The 21st century librarian

| March 26, 2013 | 0 Comments

By Dianne de Villiers

In the 21st century, what does a school librarian do?
Things are moving so fast that it is not clear to many people exactly what modern teacher librarian practice is. The school library has changed radically due to the huge number of new tools and abilities we have today. When I think back to learning how to research via encyclopaedias and physical journals stacked on the shelves at university, I am amazed at how limited and time-consuming it all was. Now we are able to get information at the click of a mouse, download an e-book in a matter of seconds, talk to students thousands of kilometres away via Skype and collaborate with colleagues all over the world. Gone is the stereotypical ‘bun and bril’1 librarian telling students to “shhh”!

What we are and are not

In her Manifesto for 21st Century Teacher Librarians,2 Joyce Kasman Valenza suggests several things that teacher librarians should unlearn. We have discarded them at the preparatory school at Somerset College.

Our library is not:

  • a quiet place… but rather a hive of activity
  • a tidy place… the sewing machines are out while we make costumes for our North American Indian Readers’ Theatre presentation during Cultural Week
  • a place merely to get stuff… it’s fast becoming the hub of the school
  • a place with a collection that is just in case rather than just in time… our collection is relevant to what the children are learning; it reflects their interests
  • a place where we care whether we file under Mac or Mc. This used to be important. Now small details like this don’t matter. What is important is that books are shelved in such a way that the children can easily find what they want to read. So we are about to embark on a total reorganisation of the library. It is a daring move! Out with the Dewey Decimal System and in with the bookshop approach, where books are shelved according to genre.

Open to change

I have had to change my mind about Wikipedia. It is not so bad, but rather a useful ‘jumping off ’ point when children start research. Databases are not the only online sources with value and credibility. Wikis, blogs and tweets are also relevant sources of information. I have to rethink closing the library for the annual stocktake. Our books need to be counted to ensure that they don’t get lost, thereby incurring a waste of money, but I cannot stop children from reading for two whole months at the end of each year because I need to stocktake. Books will be available throughout the year in future, even during the December holidays.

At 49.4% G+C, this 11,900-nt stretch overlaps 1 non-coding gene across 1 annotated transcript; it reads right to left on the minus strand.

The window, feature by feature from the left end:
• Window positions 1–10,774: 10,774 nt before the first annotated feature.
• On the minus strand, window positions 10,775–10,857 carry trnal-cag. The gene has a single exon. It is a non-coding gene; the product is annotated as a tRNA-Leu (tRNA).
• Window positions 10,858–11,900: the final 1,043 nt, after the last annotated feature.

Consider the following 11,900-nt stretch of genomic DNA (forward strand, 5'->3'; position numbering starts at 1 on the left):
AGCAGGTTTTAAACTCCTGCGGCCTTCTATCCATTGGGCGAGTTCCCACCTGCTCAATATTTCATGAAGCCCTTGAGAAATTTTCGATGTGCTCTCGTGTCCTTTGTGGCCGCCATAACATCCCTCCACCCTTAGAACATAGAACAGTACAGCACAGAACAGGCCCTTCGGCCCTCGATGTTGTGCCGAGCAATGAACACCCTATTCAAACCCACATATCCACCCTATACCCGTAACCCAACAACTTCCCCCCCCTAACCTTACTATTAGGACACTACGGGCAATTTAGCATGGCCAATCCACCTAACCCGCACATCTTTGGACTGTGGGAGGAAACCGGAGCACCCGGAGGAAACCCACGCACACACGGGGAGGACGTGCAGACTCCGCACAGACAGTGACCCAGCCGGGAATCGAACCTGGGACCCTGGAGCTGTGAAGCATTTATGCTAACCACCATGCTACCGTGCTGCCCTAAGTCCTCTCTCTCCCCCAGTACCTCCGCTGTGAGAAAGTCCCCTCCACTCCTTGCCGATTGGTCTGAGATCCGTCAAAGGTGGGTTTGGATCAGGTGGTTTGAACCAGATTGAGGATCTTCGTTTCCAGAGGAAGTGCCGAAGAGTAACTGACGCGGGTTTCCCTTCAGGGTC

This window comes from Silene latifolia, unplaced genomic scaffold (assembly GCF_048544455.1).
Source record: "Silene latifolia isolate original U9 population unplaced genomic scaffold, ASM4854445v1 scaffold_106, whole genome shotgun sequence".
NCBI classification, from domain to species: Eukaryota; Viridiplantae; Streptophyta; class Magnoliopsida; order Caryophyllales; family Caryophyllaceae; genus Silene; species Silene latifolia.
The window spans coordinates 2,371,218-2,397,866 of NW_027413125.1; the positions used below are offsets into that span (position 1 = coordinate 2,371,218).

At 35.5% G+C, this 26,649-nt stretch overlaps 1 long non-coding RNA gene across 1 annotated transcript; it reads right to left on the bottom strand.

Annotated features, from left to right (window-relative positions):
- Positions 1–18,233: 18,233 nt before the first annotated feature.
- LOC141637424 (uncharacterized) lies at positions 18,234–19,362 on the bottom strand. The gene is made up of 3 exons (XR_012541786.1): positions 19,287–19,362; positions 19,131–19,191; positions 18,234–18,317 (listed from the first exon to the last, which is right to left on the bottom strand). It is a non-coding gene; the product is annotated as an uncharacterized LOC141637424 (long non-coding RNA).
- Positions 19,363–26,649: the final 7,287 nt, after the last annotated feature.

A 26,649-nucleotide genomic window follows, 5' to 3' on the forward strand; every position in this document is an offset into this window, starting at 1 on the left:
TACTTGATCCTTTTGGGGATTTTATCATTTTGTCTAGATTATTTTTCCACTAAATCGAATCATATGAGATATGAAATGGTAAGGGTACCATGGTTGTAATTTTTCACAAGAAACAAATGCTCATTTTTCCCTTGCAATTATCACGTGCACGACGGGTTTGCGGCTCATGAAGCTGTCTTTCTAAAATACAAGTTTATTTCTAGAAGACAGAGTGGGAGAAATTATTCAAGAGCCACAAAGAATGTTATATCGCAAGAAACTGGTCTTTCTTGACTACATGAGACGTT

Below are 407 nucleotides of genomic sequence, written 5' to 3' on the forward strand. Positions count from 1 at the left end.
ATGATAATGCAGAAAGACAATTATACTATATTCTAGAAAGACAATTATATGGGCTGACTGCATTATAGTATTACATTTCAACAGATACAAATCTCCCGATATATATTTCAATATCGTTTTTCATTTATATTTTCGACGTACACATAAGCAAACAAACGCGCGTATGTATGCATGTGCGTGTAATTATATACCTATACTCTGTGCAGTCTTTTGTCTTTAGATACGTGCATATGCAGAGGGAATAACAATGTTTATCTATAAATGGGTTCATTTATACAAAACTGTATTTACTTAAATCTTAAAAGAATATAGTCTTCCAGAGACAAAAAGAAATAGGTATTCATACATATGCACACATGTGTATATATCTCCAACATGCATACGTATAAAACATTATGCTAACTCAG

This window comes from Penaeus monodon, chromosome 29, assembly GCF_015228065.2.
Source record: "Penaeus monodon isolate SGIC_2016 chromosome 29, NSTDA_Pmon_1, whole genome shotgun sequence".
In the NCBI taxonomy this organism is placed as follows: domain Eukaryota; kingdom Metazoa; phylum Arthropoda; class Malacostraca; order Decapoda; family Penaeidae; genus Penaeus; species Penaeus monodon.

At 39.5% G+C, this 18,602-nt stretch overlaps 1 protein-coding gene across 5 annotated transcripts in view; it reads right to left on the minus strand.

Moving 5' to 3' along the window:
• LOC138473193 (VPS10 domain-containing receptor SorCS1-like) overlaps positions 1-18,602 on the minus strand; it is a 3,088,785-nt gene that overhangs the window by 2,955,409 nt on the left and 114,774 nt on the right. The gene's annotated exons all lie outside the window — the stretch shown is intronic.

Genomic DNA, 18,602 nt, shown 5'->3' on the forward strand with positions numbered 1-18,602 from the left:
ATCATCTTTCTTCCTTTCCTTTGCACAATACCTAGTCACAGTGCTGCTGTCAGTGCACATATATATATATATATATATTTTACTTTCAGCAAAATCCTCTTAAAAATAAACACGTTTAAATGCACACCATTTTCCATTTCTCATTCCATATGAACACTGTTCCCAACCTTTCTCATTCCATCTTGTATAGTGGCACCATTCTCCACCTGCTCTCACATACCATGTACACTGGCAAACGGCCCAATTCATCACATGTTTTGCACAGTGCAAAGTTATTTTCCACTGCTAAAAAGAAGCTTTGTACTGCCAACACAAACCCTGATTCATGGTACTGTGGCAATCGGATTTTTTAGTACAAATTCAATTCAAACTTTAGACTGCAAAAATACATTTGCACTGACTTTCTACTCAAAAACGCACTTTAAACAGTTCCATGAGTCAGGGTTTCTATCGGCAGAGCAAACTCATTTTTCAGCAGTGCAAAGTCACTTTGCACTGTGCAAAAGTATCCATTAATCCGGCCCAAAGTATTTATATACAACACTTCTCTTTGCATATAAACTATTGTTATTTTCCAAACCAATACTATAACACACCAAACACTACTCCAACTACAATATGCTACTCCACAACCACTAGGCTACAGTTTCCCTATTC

I also don’t believe that a 21st-century library’s effectiveness is measured by the number of books issued or by the number of children quietly reading in a corner under the watchful eye of the librarian.

The librarian must also change The 21st century librarian is a person who:

  • promotes reading in new and innovative ways. We have recently acquired our first Kindles and iPads and have changed our approach to audio books. Audio books will be made available on the Kindles. Some children just don’t like reading long books. They don’t have to miss out on great stories. The performance company Hooked on Books visits our school every year and really do bring books to life
  • shares e-book apps with students on their iPhones, iPads and other mobile devices
  • encourages collaboration and sharing. The best work is done when there is collaboration
  • considers iPods, iPads and iPhones as learning tools. Grade 7s can bring their smartphones to school. Any device is welcome in the library
  • understands that learning should be authentic and can be playful. Learning must be relevant to children to catch their interest. We also have lots of fun in the library. I am mad about games… board games, word games, strategy games, quizzes, brainteasers and logic puzzles. These all help with critical thinking
  • guides pupils to locate, analyse, evaluate and select relevant information from that bottomless pit… the internet
  • teaches digital citizenship
  • continues to retool and relearn.

Enormous strides
While I’m enormously proud of these forward strides, I sometimes have to swallow the panic rising in my throat and remember everything we have achieved in our library so far: